John & Waleed (Theatre Passe Muraille and Cahoots Theatre)

Photo of John Millard and Waleed Abdulhamid by Michael Cooper

John & Waleed Bridge Worlds and Harmonies at Toronto’s Theatre Passe Muraille

I walked into to John & Waleed, now playing at the Theatre Passe Muraille Mainspace, expecting an afternoon of pleasant tunes from the eponymous creators/performers John Millard and Waleed Abdulhamid, but I was worried that this show featuring “harmonies” created out of “dissonant upbringings” would be too easy on our increasingly troubled times.

Fortunately John & Waleed proved me wrong by subtly provoking complicated questions on identity and history rather than placating them.

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Review: One Step at a Time (Andrew Prashad)

Andrew Prashad’s one-person show lands on the Toronto stage

You know how once in a while you leap to your feet at the end of a performance and it’s almost an involuntary reaction? That was me – and the rest of the audience – on Saturday evening after seeing Andrew Prashad in his one-person show One Step at a Time at the Randolph Theatre. Continue reading Review: One Step at a Time (Andrew Prashad)

Playlistings in Toronto for the week of February 20th

Shows That Caught Our Eye in Toronto the Week of February 20th, 2017

With so many new shows opening this week in Toronto, you may have trouble deciding which famous (or local!) writer you want to spend an evening with. To help you in your decision-making is our editor Samantha. She’s chosen a fews shows that caught her eye in red text. Check them out below the cut:

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Review: Deceitful Above All Things (The Storefront Theatre and Favour The Brave Collective)

Photo of Genevieve Adam and John Fitzgerald Jay in Deceitful Above All Things Storefront Theatre presents a tale of discovery in the new world, on stage in Toronto

The ‘new world’ is more than just a struggle to survive, it’s also a struggle to let go of who you really are in the wilderness. The Storefront Theatre’s Deceitful Above All Things — done in association with Favour The Brave Collective — playing at the Factory Theatre Studio attempts to strip away historical veneers of Canada in the 1600’s to get at the humanity underneath.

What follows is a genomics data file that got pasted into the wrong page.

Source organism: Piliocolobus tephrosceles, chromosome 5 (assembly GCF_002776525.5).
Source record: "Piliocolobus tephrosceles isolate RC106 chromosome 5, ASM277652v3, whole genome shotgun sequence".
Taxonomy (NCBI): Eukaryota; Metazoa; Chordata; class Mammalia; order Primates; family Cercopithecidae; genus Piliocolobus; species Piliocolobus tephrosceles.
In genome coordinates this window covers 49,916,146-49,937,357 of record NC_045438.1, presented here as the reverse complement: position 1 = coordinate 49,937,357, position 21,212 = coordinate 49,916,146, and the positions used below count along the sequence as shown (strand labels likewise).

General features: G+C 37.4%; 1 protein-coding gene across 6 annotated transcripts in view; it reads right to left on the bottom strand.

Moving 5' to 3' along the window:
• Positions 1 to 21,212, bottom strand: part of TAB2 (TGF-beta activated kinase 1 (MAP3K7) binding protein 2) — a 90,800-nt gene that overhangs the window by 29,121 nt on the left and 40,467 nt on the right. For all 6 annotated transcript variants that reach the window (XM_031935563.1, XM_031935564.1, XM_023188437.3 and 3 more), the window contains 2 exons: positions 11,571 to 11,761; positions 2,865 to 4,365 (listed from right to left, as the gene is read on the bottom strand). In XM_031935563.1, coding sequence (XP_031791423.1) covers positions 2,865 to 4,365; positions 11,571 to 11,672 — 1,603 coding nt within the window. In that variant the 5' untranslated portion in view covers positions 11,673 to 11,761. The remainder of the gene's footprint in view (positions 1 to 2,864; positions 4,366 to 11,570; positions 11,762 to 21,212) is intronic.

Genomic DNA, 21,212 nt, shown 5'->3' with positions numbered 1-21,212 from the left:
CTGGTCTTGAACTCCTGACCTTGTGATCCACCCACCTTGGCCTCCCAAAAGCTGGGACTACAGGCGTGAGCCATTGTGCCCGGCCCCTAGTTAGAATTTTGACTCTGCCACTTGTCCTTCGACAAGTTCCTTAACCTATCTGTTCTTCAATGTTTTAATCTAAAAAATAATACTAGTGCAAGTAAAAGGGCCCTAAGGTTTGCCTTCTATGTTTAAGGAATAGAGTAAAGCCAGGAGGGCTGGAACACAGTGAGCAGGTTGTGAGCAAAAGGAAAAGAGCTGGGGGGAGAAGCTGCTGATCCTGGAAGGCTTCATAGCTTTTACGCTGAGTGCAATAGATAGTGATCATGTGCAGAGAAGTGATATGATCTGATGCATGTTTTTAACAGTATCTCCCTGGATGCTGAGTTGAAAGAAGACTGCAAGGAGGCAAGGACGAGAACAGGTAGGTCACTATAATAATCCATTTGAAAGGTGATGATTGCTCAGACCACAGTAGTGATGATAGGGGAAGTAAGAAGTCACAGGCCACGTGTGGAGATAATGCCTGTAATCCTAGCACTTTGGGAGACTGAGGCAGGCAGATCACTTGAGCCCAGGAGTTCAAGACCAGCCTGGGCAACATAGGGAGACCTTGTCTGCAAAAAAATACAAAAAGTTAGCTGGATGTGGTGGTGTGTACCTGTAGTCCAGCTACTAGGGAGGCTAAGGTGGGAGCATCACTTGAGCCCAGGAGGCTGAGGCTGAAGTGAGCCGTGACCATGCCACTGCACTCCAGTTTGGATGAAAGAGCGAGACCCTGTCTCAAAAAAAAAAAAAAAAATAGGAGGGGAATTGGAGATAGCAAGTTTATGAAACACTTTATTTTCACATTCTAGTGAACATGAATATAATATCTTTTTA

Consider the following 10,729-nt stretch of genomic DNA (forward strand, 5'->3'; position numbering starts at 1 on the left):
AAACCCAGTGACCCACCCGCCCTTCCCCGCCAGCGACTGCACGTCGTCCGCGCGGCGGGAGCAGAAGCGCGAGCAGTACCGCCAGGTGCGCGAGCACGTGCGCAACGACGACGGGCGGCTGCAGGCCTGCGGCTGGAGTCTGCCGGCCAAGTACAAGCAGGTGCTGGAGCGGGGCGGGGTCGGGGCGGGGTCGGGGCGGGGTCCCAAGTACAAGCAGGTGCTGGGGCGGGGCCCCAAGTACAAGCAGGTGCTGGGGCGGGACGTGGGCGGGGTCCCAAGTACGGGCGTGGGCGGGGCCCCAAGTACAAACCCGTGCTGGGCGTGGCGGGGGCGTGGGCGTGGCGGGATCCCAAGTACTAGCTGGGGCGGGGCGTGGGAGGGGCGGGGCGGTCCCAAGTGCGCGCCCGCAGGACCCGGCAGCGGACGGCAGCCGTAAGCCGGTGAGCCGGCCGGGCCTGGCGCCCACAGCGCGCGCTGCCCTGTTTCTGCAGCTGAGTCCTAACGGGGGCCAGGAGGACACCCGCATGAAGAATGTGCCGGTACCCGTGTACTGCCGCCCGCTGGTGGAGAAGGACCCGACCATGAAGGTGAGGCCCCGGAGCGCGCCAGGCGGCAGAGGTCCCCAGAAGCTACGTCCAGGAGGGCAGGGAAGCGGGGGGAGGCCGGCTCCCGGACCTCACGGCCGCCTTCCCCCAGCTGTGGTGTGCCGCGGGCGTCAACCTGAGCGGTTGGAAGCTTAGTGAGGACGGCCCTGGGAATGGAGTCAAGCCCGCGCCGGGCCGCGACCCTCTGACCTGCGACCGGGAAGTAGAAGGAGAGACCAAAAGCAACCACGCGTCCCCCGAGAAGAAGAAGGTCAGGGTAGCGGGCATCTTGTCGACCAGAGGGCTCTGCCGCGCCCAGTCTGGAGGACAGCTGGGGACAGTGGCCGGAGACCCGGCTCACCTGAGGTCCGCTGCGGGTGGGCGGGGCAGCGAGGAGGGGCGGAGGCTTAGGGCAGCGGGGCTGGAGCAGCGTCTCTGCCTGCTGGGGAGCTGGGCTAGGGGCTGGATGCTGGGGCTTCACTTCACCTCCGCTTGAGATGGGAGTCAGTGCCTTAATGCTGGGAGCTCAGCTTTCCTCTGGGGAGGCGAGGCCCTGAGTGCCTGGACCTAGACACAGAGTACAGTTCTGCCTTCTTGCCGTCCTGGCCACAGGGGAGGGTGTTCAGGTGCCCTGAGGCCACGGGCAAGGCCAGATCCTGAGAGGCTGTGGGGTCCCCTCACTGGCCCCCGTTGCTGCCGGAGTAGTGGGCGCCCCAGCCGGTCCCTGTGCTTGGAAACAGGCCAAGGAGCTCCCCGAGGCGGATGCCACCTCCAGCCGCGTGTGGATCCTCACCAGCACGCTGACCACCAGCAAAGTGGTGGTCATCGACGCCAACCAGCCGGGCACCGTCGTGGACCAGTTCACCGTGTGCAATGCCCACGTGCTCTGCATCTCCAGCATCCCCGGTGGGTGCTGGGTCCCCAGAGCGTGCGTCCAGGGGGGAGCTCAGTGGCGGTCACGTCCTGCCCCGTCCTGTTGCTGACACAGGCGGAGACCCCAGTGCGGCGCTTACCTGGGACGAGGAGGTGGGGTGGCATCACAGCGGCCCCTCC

While there’s a wealth of material, I can’t help but think all that focus on humanity also lost some of the plot.

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Preview: 38th Rhubarb Festival (Buddies In Bad Times Theatre)

Well known for its genre-bending, experimental nature and risk-taking ethos, Rhubarb Festival at Buddies in Bad Times Theatre is a wild ride of multiple short performances every night. In previous years I have had stories whispered in my ear, watched snippets of opera, voluntarily locked myself in a closet with clowns, thrilled to splendid choreography, watched rapt at profoundly honest storytelling, been issued an identity card that marks me forever as a Big Spoon, and more (so much more). A mix of emerging performers and established talents (often working in new idioms), it’s a delight for all the senses.

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Review: Five Faces For Evelyn Frost (Canadian Stage and Theatre francais de Toronto)


Five Faces for Evelyn Frost experiments with social media to tell a story, on stage in Toronto

A quintet of youthful white-appearing actors, rapidly changing projection of photographs, bright white light, onslaught of short declarative sentences, nonlinear storytelling — taken together, these form most of the new show Five Faces For Evelyn Frost at Canadian Stage. If two or more of these appeal to you, you might find Five Faces For Evelyn Frost an appealing artistic work. I did not.

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Review: A Midsummer Night’s Dream (George Brown Theatre)

George Brown showcases promising talent on stage in A Midsummer Night’s Dream

If you’re in need of some Shakespeare, then you can get your fix in the distillery district this month. The George Brown School of Performing Arts is putting on a double feature of Shakespeare’s A Midsummer Night’s Dream and As You Like It at The Young Centre for the Performing Arts.

This is strictly a review of A Midsummer Night’s Dream. When I first saw the posting, I naively assumed that it was some sort of mashup, selection of scenes, or drastically cut versions being performed together. This isn’t the case: if you go on a given night you’ll be seeing one or the other, and in my case it was Midsummer. Continue reading Review: A Midsummer Night’s Dream (George Brown Theatre)

Review: Peace River Country (Tarragon Theatre)

The cast of "Peace River Country."Environmentalism and Faith feature in Peace River Country, now on stage in Toronto

Tarragon Theatre’s production of Peace River Country takes to the stage with the story of a rural Albertan family whose life is progressively destroyed by incoming gas-mining companies. The family fights back, the situation escalates, and the result is a suspenseful, well-crafted drama that resonates with today’s ongoing environmental struggles.

I loved Peace River Country; I thought the performances were superb, the production design thoughtful and creative, and the dialogue believable and well-written. But Peace River Country also has a very strong theme of Christianity, and I can imagine the centrality of this theme might be off-putting to some audience members.

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